HMRC Adds More Compliance Staff, Targets IHT Errors

HMRC has boosted its staff numbers in response to a decline in tax revenue, according to a report in This Is Money. In just one year, over 3,000 people have joined the compliance division. This is a 12% jump in staffing levels, a significant move indicating that the tax office is gearing up to ensure everyone is paying their fair share.

Why the Sudden Increase?

In the financial year of 2021/22, there was a notable drop in tax revenue from HMRC’s compliance work. The drop from 5.2% (pre-pandemic levels) to 4.2% means the tax office lost out on £9 billion over two years. One major reason for this? The fraudulent use of Covid schemes.

Additionally, issues like social distancing and the loss of veteran staff hampered the productivity of the existing compliance teams. Now, it appears HMRC is making moves to rectify this situation.

Who Are These New Recruits?

Interestingly, the tax office isn’t just recruiting in bulk. They’re focusing on experience. The number of top-grade staff, likely more seasoned in ensuring compliance, has grown by over 300. Furthermore, the elite Fraud Investigation Service, responsible for probing deeper into suspicious tax activities, has welcomed 539 new members, raising its total strength to almost 5,000.

Most of these new hires, according to accounting firm Price Bailey, come with a robust tax background from the private sector. This means they’re well-versed in handling intricate tax investigations.

What’s The Forecast?

With such a sudden and hefty increase in manpower, one can anticipate an uptick in HMRC investigations in the coming years. Andrew Park, a partner at Price Bailey, suggests that HMRC now possesses greater resources than before the pandemic. As a result, he believes that HMRC is poised to intensify its enforcement activity, potentially surpassing pre-pandemic levels in the next couple of years.

HMRC’s official statement reinforces this belief. They maintain that their primary role is to collect taxes, and this new investment in manpower will significantly bolster their capacity to combat fraud and ensure fairness in the tax system.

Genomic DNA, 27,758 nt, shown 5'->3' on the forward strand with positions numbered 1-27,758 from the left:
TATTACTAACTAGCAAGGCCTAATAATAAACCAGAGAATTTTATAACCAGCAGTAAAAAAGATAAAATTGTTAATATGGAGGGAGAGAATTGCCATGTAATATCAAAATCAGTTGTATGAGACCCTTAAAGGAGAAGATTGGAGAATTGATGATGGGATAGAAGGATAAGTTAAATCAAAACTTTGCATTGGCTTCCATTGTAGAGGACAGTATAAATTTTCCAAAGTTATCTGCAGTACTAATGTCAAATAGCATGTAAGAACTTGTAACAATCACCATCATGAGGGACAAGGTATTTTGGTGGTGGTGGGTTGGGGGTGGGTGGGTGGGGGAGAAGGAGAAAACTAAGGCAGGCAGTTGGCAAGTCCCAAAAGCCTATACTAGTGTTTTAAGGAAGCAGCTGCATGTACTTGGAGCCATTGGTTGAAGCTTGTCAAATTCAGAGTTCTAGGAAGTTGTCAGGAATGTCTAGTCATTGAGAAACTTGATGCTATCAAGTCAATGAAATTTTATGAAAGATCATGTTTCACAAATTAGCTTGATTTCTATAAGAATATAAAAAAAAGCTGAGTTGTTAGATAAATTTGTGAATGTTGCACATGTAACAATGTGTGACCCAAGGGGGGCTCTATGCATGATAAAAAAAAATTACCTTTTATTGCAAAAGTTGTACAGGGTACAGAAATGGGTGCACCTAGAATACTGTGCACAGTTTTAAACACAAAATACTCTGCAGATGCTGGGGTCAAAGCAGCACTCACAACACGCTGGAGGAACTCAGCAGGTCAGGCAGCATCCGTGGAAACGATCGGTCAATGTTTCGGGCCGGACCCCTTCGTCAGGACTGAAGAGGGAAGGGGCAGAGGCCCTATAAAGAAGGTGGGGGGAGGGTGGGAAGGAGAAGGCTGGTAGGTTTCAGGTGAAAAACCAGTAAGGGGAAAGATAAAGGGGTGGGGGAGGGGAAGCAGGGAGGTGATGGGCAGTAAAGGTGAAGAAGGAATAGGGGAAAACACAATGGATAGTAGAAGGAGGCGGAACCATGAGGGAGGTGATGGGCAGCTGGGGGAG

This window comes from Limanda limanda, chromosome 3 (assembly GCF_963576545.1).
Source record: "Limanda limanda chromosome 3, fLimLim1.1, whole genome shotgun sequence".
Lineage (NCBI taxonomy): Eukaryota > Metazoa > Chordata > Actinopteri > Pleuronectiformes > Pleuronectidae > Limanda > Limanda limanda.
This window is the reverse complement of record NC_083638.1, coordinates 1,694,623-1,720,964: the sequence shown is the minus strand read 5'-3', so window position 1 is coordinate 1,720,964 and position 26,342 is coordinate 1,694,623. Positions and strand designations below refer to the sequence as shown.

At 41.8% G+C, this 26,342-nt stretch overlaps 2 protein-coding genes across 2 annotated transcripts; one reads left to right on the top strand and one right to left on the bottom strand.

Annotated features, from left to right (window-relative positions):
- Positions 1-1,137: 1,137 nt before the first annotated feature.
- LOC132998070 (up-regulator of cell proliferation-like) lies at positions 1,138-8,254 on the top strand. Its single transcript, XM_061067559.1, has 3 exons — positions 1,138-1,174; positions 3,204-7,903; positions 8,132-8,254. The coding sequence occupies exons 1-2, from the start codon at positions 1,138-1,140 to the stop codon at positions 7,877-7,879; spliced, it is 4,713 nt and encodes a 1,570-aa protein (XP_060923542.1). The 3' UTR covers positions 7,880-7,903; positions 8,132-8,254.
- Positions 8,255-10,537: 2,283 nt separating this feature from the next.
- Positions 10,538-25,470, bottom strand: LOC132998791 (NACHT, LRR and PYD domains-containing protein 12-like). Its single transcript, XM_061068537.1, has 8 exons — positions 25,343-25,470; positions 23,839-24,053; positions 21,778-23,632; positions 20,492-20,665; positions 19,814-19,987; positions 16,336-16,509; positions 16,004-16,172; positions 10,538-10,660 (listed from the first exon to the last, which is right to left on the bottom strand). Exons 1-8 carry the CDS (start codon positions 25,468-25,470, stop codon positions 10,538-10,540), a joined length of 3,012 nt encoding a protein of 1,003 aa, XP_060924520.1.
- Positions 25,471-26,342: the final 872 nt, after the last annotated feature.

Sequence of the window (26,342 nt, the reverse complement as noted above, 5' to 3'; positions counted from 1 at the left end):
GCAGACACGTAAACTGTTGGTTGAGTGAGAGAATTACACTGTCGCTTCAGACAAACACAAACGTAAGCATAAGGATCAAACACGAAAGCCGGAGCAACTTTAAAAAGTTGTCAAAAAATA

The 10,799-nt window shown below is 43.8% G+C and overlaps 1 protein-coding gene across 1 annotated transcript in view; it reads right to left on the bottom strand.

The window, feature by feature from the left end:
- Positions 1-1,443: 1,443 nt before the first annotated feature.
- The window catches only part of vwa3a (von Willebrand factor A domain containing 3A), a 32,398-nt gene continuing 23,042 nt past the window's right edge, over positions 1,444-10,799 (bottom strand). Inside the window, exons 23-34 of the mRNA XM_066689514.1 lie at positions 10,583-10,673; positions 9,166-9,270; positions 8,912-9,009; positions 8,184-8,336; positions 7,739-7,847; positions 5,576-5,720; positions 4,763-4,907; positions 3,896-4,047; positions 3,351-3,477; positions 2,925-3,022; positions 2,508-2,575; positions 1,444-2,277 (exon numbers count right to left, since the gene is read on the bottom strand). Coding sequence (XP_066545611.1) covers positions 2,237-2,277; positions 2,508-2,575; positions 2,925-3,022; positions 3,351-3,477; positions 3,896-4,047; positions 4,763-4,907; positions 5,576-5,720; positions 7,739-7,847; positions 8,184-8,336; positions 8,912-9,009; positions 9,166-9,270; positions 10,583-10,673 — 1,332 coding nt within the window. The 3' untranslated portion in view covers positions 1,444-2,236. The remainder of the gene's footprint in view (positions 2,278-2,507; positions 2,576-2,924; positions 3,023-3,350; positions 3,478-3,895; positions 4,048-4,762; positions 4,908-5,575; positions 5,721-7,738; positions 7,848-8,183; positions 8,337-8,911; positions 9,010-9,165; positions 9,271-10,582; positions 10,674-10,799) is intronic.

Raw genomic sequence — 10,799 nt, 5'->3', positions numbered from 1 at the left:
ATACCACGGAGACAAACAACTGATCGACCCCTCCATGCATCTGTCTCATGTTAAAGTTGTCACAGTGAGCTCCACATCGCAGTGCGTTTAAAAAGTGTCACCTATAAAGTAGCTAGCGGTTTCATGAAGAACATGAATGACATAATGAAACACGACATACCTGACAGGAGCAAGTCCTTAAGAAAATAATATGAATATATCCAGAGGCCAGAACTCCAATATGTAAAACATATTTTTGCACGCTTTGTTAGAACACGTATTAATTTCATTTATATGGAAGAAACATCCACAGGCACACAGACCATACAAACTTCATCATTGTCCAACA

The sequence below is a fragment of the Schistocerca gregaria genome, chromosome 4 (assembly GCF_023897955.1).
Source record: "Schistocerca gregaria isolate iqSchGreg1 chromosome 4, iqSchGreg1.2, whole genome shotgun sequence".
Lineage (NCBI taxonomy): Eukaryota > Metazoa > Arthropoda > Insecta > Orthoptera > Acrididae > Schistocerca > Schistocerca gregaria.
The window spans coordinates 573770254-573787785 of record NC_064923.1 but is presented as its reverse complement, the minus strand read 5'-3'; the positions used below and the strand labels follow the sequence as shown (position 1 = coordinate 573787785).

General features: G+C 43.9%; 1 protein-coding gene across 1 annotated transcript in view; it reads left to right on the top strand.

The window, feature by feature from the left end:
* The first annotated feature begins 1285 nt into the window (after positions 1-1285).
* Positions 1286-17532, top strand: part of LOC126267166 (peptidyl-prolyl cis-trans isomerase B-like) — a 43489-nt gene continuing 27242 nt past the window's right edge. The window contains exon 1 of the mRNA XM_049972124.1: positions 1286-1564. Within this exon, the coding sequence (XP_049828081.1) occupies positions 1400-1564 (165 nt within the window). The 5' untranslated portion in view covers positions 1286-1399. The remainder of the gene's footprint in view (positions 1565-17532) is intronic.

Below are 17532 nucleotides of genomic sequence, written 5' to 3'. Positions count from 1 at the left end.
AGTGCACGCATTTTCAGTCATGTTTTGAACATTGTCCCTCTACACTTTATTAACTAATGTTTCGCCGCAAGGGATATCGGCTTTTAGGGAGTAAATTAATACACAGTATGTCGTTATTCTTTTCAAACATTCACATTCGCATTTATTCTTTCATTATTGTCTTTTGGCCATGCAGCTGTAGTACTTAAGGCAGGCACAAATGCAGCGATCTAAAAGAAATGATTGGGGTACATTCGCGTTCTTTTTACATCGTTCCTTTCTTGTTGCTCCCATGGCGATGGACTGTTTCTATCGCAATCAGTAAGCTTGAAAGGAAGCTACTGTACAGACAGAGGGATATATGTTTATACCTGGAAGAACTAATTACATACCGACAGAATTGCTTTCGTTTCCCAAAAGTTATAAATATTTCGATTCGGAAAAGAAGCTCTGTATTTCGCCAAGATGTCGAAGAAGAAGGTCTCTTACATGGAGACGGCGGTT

Impact on Small Businesses

A Closer Look?

While ensuring compliance is beneficial for everyone, this development might raise questions for small businesses. Will they be under a microscope more frequently?

Heather Rogers, a tax expert at Aston Accountancy, weighs in on this. She predicts anti-money laundering to be a top concern, especially for the Fraud Investigation Service. Moreover, after reports of HMRC penalising £2.3 million for incorrect inheritance tax valuations, it seems likely that inheritance tax errors might be under tighter scrutiny.

However, Park reassures businesses that if their affairs are in order, they shouldn’t fret. Still, the frequency of routine inquiries is set to increase.

What About Customer Services?

Here’s a twist. As HMRC ramps up its compliance team, it has also been shutting down some customer service helplines. This move might perplex many, especially considering documented instances of lengthy wait times and errors like a £38,000 bill issued due to a typo.

Rogers emphasises the importance of HMRC working alongside individuals and businesses rather than being adversarial. She nostalgically recalls times when local inspectors had a rapport with businesses, facilitating better compliance. In her view, the current approach seems more machine-driven, relying heavily on technology, and may be less effective.

Park shares the sentiment. While he acknowledges the potential financial benefits for the Treasury, he fears it won’t do much for those seeking assistance from HMRC.